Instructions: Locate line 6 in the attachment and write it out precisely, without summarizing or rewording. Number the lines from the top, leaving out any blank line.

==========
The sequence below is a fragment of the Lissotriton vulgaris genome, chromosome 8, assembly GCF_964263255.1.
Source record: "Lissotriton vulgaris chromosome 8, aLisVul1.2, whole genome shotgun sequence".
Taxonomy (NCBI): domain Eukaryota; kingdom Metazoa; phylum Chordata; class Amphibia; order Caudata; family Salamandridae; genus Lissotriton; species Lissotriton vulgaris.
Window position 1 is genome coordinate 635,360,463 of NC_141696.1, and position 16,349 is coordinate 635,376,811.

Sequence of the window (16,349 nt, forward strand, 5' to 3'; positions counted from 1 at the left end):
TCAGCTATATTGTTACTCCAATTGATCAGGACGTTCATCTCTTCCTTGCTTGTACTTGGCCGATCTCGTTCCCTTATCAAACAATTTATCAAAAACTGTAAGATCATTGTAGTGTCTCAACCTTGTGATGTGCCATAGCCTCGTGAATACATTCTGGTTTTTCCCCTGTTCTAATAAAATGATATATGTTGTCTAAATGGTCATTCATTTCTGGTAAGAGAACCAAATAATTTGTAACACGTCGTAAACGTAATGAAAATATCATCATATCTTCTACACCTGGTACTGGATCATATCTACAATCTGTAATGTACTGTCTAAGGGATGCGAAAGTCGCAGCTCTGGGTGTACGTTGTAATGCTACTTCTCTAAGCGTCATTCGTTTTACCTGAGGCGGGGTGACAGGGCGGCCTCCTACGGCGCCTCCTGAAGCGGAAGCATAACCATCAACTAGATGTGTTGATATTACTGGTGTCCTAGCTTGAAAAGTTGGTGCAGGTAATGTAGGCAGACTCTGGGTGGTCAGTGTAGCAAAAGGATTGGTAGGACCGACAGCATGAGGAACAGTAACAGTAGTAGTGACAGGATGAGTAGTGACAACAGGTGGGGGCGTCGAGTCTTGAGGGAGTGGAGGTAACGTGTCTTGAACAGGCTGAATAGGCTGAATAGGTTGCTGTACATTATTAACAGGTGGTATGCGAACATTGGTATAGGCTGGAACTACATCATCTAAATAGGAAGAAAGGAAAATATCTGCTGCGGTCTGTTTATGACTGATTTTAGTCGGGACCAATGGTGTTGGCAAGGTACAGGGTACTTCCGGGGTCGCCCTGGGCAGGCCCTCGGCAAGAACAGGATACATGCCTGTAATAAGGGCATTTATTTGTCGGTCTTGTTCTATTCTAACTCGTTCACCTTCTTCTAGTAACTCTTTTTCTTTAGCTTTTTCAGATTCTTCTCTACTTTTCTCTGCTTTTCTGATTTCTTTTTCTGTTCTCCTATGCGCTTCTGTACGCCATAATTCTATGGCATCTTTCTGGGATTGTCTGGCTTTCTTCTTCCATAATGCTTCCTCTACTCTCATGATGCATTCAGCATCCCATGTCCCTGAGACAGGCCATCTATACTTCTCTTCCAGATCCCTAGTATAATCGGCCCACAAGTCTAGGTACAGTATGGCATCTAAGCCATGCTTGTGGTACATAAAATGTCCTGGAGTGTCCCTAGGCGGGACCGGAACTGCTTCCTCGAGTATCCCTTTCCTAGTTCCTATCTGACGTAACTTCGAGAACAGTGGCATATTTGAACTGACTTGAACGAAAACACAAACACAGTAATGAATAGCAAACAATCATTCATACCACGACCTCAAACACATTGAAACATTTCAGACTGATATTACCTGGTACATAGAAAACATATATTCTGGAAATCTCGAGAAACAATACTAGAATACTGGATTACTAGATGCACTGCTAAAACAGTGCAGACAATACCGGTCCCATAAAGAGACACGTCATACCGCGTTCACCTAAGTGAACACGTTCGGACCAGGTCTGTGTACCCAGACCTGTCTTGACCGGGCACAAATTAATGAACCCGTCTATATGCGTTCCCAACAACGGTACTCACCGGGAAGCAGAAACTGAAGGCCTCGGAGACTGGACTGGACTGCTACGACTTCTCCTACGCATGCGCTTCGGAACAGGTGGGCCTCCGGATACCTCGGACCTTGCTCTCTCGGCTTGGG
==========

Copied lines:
TCAGCTATATTGTTACTCCAATTGATCAGGACGTTCATCTCTTCCTTGCTTGTACTTGGCCGATCTCGTTCCCTTATCAAACAATTTATCAAAAACTGTAAGATCATTGTAGTGTCTCAACCTTGTGATGTGCCATAGCCTCGTGAATACATTCTGGTTTTTCCCCTGTTCTAATAAAATGATATATGTTGTCTAAATGGTCATTCATTTCTGGTAAGAGAACCAAATAATTTGTAACACGTCGTAAACGTAATGAAAATATCATCATATCTTCTACACCTGGTACTGGATCATATCTACAATCTGTAATGTACTGTCTAAGGGATGCGAAAGTCGCAGCTCTGGGTGTACGTTGTAATGCTACTTCTCTAAGCGTCATTCGTTTTACCTGAGGCGGGGTGACAGGGCGGCCTCCTACGGCGCCTCCTGAAGCGGAAGCATAACCATCAACTAGATGTGTTGATATTACTGGTGTCCTAGCTTGAAAAGTTGGTGCAGGTAATGTAGGCAGACTCTGGGTGGTCAGTGTAGCAAAAGGATTGGTAGGACCGACAGCATGAGGAACAGTAACAGTAGTAGTGACAGGATGAGTAGTGACAACAGGTGGGGGCGTCGAGTCTTGAGGGAGTGGAGGTAACGTGTCTTGAACAGGCTGAATAGGCTGAATAGGTTGCTGTACATTATTAACAGGTGGTATGCGAACATTGGTATAGGCTGGAACTACATCATCTAAATAGGAAGAAAGGAAAATATCTGCTGCGGTCTGTTTATGACTGATTTTAGTCGGGACCAATGGTGTTGGCAAGGTACAGGGTACTTCCGGGGTCGCCCTGGGCAGGCCCTCGGCAAGAACAGGATACATGCCTGTAATAAGGGCATTTATTTGTCGGTCTTGTTCTATTCTAACTCGTTCACCTTCTTCTAGTAACTCTTTTTCTTTAGCTTTTTCAGATTCTTCTCTACTTTTCTCTGCTTTTCTGATTTCTTTTTCTGTTCTCCTATGCGCTTCTGTACGCCATAATTCTATGGCATCTTTCTGGGATTGTCTGGCTTTCTTCTTCCATAATGCTTCCTCTACTCTCATGATGCATTCAGCATCCCATGTCCCTGAGACAGGCCATCTATACTTCTCTTCCAGATCCCTAGTATAATCGGCCCACAAGTCTAGGTACAGTATGGCATCTAAGCCATGCTTGTGGTACATAAAATGTCCTGGAGTGTCCCTAGGCGGGACCGGAACTGCTTCCTCGAGTATCCCTTTCCTAGTTCCTATCTGACGTAACTTCGAGAACAGTGGCATATTTGAACTGACTTGAACGAAAACACAAACACAGTAATGAATAGCAAACAATCATTCATACCACGACCTCAAACACATTGAAACATTTCAGACTGATATTACCTGGTACATAGAAAACATATATTCTGGAAATCTCGAGAAACAATACTAGAATACTGGATTACTAGATGCACTGCTAAAACAGTGCAGACAATACCGGTCCCATAAAGAGACACGTCATACCGCGTTCACCTAAGTGAACACGTTCGGACCAGGTCTGTGTACCCAGACCTGTCTTGACCGGGCACAAATTAATGAACCCGTCTATATGCGTTCCCAACAACGGTACTCACCGGGAAGCAGAAACTGAAGGCCTCGGAGACTGGACTGGACTGCTACGACTTCTCCTACGCATGCGCTTCGGAACAGGTGGGCCTCCGGATACCTCGGACCTTGCTCTCTCGGCTTGGG